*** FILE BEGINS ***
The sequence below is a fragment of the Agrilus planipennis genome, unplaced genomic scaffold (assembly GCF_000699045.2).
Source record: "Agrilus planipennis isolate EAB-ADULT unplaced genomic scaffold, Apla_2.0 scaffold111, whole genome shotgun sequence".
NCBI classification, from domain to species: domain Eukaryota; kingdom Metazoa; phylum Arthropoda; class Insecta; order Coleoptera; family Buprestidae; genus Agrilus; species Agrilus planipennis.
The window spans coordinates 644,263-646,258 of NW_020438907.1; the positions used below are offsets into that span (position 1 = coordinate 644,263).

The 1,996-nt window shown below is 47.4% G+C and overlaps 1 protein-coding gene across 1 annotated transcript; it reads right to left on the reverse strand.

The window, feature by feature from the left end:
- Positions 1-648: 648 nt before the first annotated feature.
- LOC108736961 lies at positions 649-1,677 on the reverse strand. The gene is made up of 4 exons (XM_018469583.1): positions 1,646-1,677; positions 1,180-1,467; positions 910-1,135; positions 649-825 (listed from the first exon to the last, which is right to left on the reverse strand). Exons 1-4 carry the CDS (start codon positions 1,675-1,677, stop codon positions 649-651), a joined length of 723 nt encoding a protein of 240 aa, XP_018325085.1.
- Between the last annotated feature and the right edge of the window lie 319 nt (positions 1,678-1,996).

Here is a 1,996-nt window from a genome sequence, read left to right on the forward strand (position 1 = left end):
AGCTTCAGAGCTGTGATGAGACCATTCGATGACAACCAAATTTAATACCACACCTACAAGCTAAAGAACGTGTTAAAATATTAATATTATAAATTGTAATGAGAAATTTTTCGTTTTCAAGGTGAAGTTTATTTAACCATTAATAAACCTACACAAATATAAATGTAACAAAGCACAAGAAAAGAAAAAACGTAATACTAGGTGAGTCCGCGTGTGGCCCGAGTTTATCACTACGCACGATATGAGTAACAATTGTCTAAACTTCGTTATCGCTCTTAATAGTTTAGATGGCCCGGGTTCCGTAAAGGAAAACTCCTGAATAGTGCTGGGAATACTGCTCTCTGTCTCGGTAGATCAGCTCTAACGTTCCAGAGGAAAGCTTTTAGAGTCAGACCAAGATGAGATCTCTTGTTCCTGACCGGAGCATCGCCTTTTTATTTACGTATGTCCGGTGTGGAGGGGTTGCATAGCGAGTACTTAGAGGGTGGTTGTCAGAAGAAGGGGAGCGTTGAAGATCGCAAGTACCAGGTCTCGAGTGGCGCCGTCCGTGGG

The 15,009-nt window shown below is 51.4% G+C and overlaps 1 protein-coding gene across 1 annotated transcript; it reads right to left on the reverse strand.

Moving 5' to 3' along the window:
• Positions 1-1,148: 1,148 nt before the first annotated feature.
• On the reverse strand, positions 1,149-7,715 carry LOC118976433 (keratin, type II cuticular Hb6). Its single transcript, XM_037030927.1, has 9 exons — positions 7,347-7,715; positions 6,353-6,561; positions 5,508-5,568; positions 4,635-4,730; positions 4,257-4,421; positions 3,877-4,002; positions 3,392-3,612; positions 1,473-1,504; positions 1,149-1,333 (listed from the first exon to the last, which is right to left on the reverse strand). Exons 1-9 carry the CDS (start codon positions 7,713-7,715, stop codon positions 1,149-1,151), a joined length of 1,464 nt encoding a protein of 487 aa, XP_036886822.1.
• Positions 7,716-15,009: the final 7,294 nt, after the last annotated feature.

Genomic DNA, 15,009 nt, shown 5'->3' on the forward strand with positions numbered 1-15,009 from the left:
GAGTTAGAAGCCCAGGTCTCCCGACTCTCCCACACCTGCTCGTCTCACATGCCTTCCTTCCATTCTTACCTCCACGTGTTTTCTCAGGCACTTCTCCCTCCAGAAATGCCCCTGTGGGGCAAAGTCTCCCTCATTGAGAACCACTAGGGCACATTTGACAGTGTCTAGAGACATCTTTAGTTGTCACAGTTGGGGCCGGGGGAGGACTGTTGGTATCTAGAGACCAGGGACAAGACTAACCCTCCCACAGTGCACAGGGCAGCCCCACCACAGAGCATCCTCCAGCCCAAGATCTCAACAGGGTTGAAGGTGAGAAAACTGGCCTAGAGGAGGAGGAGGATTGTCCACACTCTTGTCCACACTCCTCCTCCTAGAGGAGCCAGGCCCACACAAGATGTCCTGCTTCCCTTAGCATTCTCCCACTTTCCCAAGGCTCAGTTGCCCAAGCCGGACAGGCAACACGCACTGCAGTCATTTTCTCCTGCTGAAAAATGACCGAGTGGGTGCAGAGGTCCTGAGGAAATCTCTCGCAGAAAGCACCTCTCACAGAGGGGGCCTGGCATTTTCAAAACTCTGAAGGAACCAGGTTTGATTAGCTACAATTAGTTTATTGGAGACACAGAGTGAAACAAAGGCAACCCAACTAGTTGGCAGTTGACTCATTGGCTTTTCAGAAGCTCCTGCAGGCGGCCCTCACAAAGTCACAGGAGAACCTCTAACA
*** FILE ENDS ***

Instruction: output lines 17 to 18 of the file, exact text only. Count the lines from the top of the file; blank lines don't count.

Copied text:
Genomic DNA, 15,009 nt, shown 5'->3' on the forward strand with positions numbered 1-15,009 from the left:
GAGTTAGAAGCCCAGGTCTCCCGACTCTCCCACACCTGCTCGTCTCACATGCCTTCCTTCCATTCTTACCTCCACGTGTTTTCTCAGGCACTTCTCCCTCCAGAAATGCCCCTGTGGGGCAAAGTCTCCCTCATTGAGAACCACTAGGGCACATTTGACAGTGTCTAGAGACATCTTTAGTTGTCACAGTTGGGGCCGGGGGAGGACTGTTGGTATCTAGAGACCAGGGACAAGACTAACCCTCCCACAGTGCACAGGGCAGCCCCACCACAGAGCATCCTCCAGCCCAAGATCTCAACAGGGTTGAAGGTGAGAAAACTGGCCTAGAGGAGGAGGAGGATTGTCCACACTCTTGTCCACACTCCTCCTCCTAGAGGAGCCAGGCCCACACAAGATGTCCTGCTTCCCTTAGCATTCTCCCACTTTCCCAAGGCTCAGTTGCCCAAGCCGGACAGGCAACACGCACTGCAGTCATTTTCTCCTGCTGAAAAATGACCGAGTGGGTGCAGAGGTCCTGAGGAAATCTCTCGCAGAAAGCACCTCTCACAGAGGGGGCCTGGCATTTTCAAAACTCTGAAGGAACCAGGTTTGATTAGCTACAATTAGTTTATTGGAGACACAGAGTGAAACAAAGGCAACCCAACTAGTTGGCAGTTGACTCATTGGCTTTTCAGAAGCTCCTGCAGGCGGCCCTCACAAAGTCACAGGAGAACCTCTAACA